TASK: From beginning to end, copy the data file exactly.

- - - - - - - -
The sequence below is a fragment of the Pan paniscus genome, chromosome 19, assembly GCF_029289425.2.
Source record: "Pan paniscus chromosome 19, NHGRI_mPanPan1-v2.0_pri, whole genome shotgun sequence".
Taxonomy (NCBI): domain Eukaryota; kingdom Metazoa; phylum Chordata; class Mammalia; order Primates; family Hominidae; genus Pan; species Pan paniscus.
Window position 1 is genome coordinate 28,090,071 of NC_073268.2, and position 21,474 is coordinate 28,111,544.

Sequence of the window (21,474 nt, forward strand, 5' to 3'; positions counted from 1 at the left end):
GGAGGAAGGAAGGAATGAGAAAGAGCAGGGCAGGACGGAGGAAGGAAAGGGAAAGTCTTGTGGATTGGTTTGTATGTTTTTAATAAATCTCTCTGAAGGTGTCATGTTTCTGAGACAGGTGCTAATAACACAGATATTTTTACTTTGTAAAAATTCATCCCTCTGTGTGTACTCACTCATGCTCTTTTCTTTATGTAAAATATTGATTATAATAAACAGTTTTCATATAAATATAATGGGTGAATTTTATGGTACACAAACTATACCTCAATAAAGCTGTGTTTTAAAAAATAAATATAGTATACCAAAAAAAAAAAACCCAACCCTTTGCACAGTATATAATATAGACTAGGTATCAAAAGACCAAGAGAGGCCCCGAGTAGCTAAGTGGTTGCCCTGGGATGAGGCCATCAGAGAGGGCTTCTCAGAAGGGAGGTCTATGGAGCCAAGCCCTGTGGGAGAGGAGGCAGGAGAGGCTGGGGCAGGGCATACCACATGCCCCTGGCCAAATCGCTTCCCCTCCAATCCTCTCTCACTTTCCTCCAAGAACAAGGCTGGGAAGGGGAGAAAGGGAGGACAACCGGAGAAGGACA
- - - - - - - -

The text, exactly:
The sequence below is a fragment of the Pan paniscus genome, chromosome 19, assembly GCF_029289425.2.
Source record: "Pan paniscus chromosome 19, NHGRI_mPanPan1-v2.0_pri, whole genome shotgun sequence".
Taxonomy (NCBI): domain Eukaryota; kingdom Metazoa; phylum Chordata; class Mammalia; order Primates; family Hominidae; genus Pan; species Pan paniscus.
Window position 1 is genome coordinate 28,090,071 of NC_073268.2, and position 21,474 is coordinate 28,111,544.

Sequence of the window (21,474 nt, forward strand, 5' to 3'; positions counted from 1 at the left end):
GGAGGAAGGAAGGAATGAGAAAGAGCAGGGCAGGACGGAGGAAGGAAAGGGAAAGTCTTGTGGATTGGTTTGTATGTTTTTAATAAATCTCTCTGAAGGTGTCATGTTTCTGAGACAGGTGCTAATAACACAGATATTTTTACTTTGTAAAAATTCATCCCTCTGTGTGTACTCACTCATGCTCTTTTCTTTATGTAAAATATTGATTATAATAAACAGTTTTCATATAAATATAATGGGTGAATTTTATGGTACACAAACTATACCTCAATAAAGCTGTGTTTTAAAAAATAAATATAGTATACCAAAAAAAAAAAACCCAACCCTTTGCACAGTATATAATATAGACTAGGTATCAAAAGACCAAGAGAGGCCCCGAGTAGCTAAGTGGTTGCCCTGGGATGAGGCCATCAGAGAGGGCTTCTCAGAAGGGAGGTCTATGGAGCCAAGCCCTGTGGGAGAGGAGGCAGGAGAGGCTGGGGCAGGGCATACCACATGCCCCTGGCCAAATCGCTTCCCCTCCAATCCTCTCTCACTTTCCTCCAAGAACAAGGCTGGGAAGGGGAGAAAGGGAGGACAACCGGAGAAGGACA